Showing posts with label Winchester Cathedral mortuary chests. Show all posts
Showing posts with label Winchester Cathedral mortuary chests. Show all posts

Monday, September 24, 2012

Adventures in Logophilia Day 12: Ossuary

Rendered in more rudimentary calligraphy is today's word...

An ossuary (noun) is a depository box for the bones of the dead.  Creepy, no?

Why on Earth didn't I save this for Halloween, you ask?  Well, on a basic level, I say, creepiness is not bound to one particular day.  Anyway... in perusing the lexicon today, I came across this word and was struck with a memory.  I first learned that "bone boxes" or mortuary chests existed when Michelle and I studied abroad at Oxford and took a trip to Winchester Cathedral.  As I remember it, there are six such chests situated on the presbytery levels of the cathedral, each containing the remains of Anglo-Saxon (and one Danish) king of England.  I believe these bones were buried deep in the crypt of the "old minster" and were moved to a place of honor when the new cathedral was built in the 1100s.  Occupants of these chests include Cynegils, Aethelwulf, Cynewulf, Ecgbert, Cnut, Emma (wife of Aethelred the Unready and Cnut) and an assortment of bones that could be Edred (who could also be someone named Edmund).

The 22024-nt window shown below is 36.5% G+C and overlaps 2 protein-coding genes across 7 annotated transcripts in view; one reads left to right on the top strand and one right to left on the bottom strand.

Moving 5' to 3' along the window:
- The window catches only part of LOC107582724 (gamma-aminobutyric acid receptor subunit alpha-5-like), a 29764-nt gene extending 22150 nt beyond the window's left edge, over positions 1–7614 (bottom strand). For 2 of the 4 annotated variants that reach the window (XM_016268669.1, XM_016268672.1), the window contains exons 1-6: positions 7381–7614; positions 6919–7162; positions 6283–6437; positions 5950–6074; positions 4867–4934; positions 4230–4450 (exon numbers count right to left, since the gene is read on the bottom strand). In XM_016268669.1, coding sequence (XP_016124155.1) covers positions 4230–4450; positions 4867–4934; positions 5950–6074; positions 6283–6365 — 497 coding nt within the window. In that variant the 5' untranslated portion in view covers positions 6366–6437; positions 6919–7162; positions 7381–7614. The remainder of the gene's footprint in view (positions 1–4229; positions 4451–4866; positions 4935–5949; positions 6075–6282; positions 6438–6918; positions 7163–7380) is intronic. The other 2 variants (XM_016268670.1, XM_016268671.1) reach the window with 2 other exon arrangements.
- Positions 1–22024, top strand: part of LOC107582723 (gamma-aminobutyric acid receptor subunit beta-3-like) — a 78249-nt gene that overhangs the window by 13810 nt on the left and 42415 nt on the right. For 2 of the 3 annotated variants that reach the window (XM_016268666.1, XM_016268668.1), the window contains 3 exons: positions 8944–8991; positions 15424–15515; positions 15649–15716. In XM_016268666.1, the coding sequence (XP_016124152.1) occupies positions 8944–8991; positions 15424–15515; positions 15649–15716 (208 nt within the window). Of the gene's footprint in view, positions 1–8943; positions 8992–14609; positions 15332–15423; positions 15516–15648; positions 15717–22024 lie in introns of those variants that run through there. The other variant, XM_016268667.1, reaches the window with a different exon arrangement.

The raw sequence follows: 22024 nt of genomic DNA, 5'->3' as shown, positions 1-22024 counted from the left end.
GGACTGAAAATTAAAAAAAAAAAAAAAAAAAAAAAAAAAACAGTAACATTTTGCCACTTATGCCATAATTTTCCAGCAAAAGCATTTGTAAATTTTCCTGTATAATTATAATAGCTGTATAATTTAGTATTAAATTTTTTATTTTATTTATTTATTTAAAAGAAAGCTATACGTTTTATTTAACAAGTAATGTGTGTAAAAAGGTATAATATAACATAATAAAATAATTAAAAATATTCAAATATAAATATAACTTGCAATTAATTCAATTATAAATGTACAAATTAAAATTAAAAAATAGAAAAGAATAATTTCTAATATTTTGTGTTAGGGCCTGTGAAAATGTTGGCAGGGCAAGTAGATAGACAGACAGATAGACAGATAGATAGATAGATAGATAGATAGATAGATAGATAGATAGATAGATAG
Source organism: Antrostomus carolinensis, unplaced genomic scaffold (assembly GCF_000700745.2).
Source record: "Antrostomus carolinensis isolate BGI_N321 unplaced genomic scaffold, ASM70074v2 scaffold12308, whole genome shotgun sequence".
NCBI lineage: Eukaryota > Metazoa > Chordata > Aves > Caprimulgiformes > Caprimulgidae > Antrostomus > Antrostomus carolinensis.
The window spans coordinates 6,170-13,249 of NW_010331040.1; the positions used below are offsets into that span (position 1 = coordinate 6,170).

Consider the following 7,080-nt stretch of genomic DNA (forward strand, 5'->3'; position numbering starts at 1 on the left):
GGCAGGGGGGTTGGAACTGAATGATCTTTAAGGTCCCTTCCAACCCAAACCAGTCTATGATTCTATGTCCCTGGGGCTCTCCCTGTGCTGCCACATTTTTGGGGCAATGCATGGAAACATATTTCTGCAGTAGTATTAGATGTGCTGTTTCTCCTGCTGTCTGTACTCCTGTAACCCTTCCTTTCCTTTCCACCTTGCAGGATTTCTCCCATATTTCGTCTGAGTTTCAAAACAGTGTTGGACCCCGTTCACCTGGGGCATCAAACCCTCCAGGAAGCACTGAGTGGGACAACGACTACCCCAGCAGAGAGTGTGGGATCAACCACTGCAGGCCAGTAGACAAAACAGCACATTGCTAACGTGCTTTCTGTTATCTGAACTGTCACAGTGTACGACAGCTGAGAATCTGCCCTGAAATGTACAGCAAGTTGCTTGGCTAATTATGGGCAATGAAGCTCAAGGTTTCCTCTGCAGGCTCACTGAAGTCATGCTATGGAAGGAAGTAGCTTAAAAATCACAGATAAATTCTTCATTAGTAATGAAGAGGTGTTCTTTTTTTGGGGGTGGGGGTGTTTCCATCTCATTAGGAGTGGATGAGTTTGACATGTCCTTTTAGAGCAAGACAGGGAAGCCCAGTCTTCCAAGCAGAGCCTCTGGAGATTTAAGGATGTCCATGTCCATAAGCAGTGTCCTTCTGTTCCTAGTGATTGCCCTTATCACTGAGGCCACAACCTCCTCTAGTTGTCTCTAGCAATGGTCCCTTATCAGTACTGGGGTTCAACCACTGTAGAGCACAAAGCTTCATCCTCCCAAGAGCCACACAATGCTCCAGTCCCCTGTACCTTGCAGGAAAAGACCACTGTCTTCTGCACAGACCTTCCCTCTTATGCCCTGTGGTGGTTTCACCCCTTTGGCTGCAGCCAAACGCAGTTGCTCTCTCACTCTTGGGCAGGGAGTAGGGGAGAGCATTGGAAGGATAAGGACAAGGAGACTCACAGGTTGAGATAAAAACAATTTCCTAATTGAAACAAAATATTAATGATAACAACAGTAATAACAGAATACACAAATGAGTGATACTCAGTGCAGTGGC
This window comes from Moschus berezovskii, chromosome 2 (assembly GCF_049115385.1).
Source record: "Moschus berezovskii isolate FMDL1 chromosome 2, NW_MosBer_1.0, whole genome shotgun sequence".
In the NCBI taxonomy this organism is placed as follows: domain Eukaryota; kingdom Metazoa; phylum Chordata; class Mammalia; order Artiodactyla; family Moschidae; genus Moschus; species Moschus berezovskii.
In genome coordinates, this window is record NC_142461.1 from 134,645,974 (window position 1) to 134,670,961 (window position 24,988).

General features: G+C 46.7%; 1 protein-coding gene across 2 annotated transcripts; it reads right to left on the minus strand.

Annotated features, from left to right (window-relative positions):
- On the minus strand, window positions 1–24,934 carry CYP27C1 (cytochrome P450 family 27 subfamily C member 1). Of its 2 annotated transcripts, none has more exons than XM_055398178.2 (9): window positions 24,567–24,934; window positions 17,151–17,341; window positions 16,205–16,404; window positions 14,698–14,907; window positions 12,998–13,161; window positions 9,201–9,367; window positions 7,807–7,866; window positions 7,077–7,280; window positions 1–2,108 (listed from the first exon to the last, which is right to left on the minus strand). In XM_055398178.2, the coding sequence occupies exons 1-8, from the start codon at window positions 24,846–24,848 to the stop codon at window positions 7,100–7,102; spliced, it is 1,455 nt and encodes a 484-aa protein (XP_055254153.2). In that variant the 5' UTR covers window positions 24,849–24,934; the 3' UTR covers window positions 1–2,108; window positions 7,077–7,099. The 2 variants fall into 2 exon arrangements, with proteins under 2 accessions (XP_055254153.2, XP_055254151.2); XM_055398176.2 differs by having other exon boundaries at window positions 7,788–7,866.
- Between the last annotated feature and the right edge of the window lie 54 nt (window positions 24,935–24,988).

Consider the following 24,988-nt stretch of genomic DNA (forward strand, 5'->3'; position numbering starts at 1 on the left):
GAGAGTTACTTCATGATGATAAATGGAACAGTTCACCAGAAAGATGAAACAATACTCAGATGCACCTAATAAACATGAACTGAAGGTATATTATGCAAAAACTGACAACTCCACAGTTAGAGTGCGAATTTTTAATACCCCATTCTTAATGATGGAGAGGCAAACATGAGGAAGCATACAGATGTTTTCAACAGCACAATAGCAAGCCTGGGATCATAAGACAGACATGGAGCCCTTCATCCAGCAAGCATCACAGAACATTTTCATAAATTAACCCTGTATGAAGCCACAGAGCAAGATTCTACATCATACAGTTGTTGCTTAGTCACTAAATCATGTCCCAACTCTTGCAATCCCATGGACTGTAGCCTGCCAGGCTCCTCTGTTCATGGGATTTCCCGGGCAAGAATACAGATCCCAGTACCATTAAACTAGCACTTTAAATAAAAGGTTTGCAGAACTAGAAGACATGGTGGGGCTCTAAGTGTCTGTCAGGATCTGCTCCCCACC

What I find to be so fascinating about the ossuaries is how old they are (we're talking pre-1066 here), and how certain facts are lost with time, how a few of these kings made no impression on history at all (or were erased from history), or were mixed up.  These mysteries only prompt discussion.  Like the mystery of Richard III's bones in Leicester and those of the Princes in the Tower thought to be unearthed from under the staircase of the Tower of London, there is always the knowledge that we will never know - and probably never should - what or who rests inside.  Here is a website with more interesting tidbits on these memorials.

This is the only clear picture I have from Winchester of one of the mortuary chests.  We were allowed to take photos, but the flash of my camera could only go so far.  Yet, even from here, you can see how ornate these chests are, beautiful in their ancientness. 


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